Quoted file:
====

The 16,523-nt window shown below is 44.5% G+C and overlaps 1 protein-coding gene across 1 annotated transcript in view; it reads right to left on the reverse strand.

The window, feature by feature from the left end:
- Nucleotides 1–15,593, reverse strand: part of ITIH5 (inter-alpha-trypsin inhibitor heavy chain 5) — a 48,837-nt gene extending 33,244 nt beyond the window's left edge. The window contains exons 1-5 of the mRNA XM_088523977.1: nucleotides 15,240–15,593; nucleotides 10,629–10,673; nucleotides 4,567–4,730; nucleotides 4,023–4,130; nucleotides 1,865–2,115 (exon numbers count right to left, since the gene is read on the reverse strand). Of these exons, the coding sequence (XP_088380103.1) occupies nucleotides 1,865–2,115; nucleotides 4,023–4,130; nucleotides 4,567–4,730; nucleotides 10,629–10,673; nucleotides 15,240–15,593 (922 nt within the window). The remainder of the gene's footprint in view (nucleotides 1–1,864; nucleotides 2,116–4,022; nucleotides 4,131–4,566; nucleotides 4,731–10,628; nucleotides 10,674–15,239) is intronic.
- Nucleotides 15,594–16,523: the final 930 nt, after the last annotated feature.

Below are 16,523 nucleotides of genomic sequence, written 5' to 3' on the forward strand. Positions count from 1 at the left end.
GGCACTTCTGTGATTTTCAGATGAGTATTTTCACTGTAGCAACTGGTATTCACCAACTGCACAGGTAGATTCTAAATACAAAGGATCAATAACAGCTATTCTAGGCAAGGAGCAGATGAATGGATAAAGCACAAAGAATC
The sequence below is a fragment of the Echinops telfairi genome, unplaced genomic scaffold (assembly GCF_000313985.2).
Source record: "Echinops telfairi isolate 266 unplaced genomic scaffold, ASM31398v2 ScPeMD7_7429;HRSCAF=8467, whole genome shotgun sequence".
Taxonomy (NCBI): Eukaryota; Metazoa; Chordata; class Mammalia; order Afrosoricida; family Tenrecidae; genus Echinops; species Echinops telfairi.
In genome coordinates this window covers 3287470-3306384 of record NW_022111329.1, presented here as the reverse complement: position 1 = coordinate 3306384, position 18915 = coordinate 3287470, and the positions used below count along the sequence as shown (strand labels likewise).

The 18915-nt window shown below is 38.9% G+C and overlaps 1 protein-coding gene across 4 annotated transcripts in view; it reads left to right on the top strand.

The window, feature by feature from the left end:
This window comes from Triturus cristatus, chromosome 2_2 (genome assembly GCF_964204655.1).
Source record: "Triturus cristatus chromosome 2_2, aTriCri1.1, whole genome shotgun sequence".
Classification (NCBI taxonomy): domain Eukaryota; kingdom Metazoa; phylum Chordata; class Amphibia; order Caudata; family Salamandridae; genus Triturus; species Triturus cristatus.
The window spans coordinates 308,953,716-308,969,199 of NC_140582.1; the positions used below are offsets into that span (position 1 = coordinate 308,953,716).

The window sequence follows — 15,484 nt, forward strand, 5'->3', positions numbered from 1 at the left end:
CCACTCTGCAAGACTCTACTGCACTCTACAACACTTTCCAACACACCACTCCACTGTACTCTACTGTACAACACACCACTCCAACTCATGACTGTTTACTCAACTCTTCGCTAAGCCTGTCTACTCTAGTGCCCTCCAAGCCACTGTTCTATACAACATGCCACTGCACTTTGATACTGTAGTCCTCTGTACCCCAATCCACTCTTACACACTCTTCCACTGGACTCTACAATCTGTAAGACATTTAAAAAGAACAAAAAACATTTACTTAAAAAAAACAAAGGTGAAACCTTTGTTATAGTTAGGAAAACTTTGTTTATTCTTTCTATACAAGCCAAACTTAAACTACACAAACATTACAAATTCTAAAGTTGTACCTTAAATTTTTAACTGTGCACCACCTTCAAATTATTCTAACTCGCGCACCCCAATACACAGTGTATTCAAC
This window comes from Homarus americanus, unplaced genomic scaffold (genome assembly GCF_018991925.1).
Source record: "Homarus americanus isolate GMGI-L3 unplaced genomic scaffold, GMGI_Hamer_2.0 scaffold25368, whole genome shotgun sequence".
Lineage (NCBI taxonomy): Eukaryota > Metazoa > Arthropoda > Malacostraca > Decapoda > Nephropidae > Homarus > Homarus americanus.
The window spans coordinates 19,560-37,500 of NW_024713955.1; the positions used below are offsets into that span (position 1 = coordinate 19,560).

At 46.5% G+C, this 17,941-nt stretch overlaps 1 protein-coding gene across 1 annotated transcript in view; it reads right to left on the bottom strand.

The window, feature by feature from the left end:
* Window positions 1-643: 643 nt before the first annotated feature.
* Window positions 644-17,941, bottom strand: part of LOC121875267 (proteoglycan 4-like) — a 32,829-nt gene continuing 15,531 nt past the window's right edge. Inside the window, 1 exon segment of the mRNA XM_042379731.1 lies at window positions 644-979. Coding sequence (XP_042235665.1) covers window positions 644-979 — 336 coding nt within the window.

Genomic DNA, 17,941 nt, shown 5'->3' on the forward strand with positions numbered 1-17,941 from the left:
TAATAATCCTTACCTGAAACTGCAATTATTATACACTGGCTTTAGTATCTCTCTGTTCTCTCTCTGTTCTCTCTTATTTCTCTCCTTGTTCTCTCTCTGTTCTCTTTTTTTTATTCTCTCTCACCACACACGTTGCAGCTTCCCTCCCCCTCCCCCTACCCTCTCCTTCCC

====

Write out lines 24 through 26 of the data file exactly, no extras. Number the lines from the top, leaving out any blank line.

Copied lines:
The window, feature by feature from the left end:
* Window positions 1-643: 643 nt before the first annotated feature.
* Window positions 644-17,941, bottom strand: part of LOC121875267 (proteoglycan 4-like) — a 32,829-nt gene continuing 15,531 nt past the window's right edge. Inside the window, 1 exon segment of the mRNA XM_042379731.1 lies at window positions 644-979. Coding sequence (XP_042235665.1) covers window positions 644-979 — 336 coding nt within the window.